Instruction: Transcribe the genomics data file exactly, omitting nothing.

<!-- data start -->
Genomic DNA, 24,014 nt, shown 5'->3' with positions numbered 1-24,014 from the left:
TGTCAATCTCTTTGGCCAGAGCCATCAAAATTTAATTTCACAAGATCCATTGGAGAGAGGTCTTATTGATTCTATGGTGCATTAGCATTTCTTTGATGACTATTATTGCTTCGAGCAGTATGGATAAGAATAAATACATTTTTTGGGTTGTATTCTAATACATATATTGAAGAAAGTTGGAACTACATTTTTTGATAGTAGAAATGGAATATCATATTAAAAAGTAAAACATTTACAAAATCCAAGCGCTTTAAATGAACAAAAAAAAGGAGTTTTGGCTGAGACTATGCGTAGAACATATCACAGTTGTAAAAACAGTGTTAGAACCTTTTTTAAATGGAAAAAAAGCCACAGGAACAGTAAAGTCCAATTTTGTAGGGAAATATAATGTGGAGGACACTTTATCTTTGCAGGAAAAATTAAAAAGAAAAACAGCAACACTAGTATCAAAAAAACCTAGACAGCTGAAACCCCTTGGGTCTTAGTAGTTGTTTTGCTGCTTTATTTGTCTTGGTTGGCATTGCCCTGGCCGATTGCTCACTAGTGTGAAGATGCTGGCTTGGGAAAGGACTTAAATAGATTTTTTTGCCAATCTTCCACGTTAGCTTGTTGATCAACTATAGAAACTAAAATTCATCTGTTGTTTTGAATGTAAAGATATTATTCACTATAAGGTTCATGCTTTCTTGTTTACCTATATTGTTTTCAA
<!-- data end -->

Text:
Genomic DNA, 24,014 nt, shown 5'->3' with positions numbered 1-24,014 from the left:
TGTCAATCTCTTTGGCCAGAGCCATCAAAATTTAATTTCACAAGATCCATTGGAGAGAGGTCTTATTGATTCTATGGTGCATTAGCATTTCTTTGATGACTATTATTGCTTCGAGCAGTATGGATAAGAATAAATACATTTTTTGGGTTGTATTCTAATACATATATTGAAGAAAGTTGGAACTACATTTTTTGATAGTAGAAATGGAATATCATATTAAAAAGTAAAACATTTACAAAATCCAAGCGCTTTAAATGAACAAAAAAAAGGAGTTTTGGCTGAGACTATGCGTAGAACATATCACAGTTGTAAAAACAGTGTTAGAACCTTTTTTAAATGGAAAAAAAGCCACAGGAACAGTAAAGTCCAATTTTGTAGGGAAATATAATGTGGAGGACACTTTATCTTTGCAGGAAAAATTAAAAAGAAAAACAGCAACACTAGTATCAAAAAAACCTAGACAGCTGAAACCCCTTGGGTCTTAGTAGTTGTTTTGCTGCTTTATTTGTCTTGGTTGGCATTGCCCTGGCCGATTGCTCACTAGTGTGAAGATGCTGGCTTGGGAAAGGACTTAAATAGATTTTTTTGCCAATCTTCCACGTTAGCTTGTTGATCAACTATAGAAACTAAAATTCATCTGTTGTTTTGAATGTAAAGATATTATTCACTATAAGGTTCATGCTTTCTTGTTTACCTATATTGTTTTCAA